Thursday, November 30, 2006

This old sweater..................

Hi there Knit Wit buddies and possibly some Cast-On subscribers! Here are some photos of what I am currently doing with old sweaters. Brenda Dayne brought this sub's colors ject up a couple of weeks ago in her podcast. I painted my house last April and I am still putting everything back together. The location is in my bedroom, but eventually I will have garments all over my house.

My last post shows my scarves and my Elizabeth shawl. They are hung on wooden dowels that are painted white. I hung them on white toggle bolts. This makes them hang away from the wall a bit, which makes it easier to show them. My idea was to hang them as invisibly as possible, making it look like they are floating there on their own.
The lower two sweaters are well-loved. The cardigan's colors were picked out by Carson, who was about 6 years old. It was a lot of fun because he told me what colors go where. The bottom left is the gnarly little sweater made from Aunt Lydia's rug yarn, with crayola buttons on the tab-front. He wore it non-stop during pre-school and first grade. You can see the fuzzies in the close-up.

This close-up shows the sweater I made after taking Horst Schultz' class at Stitches West a few years ago. I used it to work out ideas. I will probably never give it away, because it is a sampler of many techniques I learned at that Stitches.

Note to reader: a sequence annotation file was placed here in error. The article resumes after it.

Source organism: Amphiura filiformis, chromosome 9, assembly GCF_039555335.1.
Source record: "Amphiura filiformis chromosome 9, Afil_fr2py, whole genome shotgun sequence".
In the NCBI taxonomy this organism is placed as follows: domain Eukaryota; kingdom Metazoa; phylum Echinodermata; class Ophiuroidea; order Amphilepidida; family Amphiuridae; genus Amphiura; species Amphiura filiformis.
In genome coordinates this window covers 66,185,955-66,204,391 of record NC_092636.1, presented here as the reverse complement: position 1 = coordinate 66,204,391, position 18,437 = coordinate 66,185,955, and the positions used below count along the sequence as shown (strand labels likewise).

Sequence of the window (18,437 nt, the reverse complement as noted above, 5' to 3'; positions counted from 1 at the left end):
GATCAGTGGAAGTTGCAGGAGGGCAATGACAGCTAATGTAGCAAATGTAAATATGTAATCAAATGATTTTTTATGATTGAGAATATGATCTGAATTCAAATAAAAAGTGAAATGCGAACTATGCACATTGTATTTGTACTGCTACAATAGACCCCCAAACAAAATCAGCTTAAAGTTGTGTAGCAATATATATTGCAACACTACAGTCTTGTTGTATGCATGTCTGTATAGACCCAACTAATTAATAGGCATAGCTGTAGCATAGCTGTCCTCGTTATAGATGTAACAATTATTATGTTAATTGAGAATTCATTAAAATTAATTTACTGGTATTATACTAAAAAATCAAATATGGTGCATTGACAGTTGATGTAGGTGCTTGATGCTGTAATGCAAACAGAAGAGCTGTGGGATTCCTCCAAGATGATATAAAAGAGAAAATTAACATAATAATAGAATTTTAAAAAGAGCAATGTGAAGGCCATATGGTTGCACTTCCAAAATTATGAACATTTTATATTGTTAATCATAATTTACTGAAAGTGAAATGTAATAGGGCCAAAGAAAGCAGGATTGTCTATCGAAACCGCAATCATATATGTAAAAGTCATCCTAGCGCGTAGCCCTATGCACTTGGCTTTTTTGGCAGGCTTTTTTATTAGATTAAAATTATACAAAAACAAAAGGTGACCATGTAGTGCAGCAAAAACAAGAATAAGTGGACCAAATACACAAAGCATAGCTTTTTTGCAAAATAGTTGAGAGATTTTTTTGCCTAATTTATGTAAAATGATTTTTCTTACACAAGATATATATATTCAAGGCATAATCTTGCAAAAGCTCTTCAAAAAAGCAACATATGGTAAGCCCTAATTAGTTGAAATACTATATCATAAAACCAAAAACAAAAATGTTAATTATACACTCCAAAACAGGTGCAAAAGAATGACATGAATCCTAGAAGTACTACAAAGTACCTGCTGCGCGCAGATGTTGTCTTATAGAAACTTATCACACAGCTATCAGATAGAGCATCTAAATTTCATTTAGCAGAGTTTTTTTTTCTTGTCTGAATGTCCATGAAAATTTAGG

And lastly, here are the same dowels sporting my Charlotte's Web collection.
I liked the first one so much that I made two more. The lime green is my favorite.

Hope this helps help you pull your favorite things out of their under-the-bed boxes so they can continue being loved by you!

Tuesday, November 28, 2006

Just in time for Christmas!

Happy Holidays! Hope you are recovered from your turkey-tryptophan feasting activities. This post has a couple of quick to knit holiday ideas for you, plus one bind off technique that will become your favorite!
This cute little scarcho was knitted by Bertha for her niece, Cassie. Cassie is 8 years old, and loves the color pick. Bertha used one skein of Lourdes by Sensations (49 yards) and one of Tropez (38 yards. She cast on 10 stitches, I believe she used a size 11 needle, and knitted 4 scarves from each yarn, 40 ridges long.
That's it! Join them together, fringe, and your niece will nominate you for Aunt of the Year! With some of the sales going on at this time of the year, you can make this for under $10---waaaay under $10!

This is the pattern that Helen had last Sunday--it is called "Scarf in a Flash". And I do mean in a flash. I used one skein of Caron's Simply Soft Tweed(a worsted weight) (150 yds), and one of a "fancy" yarn (I forgot the brand, it was only about 89 yards). Using a size 11 needle, cast on 200 stitches with your basic plain worsted weight. Knit 4 rows. Add the fancy yarn, knit 8 rows. Cut the fancy yarn, knit 4 more rows. I bound off using the Icelandic Bindoff (instructions follow). I finged it sparingly with one strand of the fancy and plain held together. What I did next really sets off the scarf, and it was both inexpensive and quick-I added beads.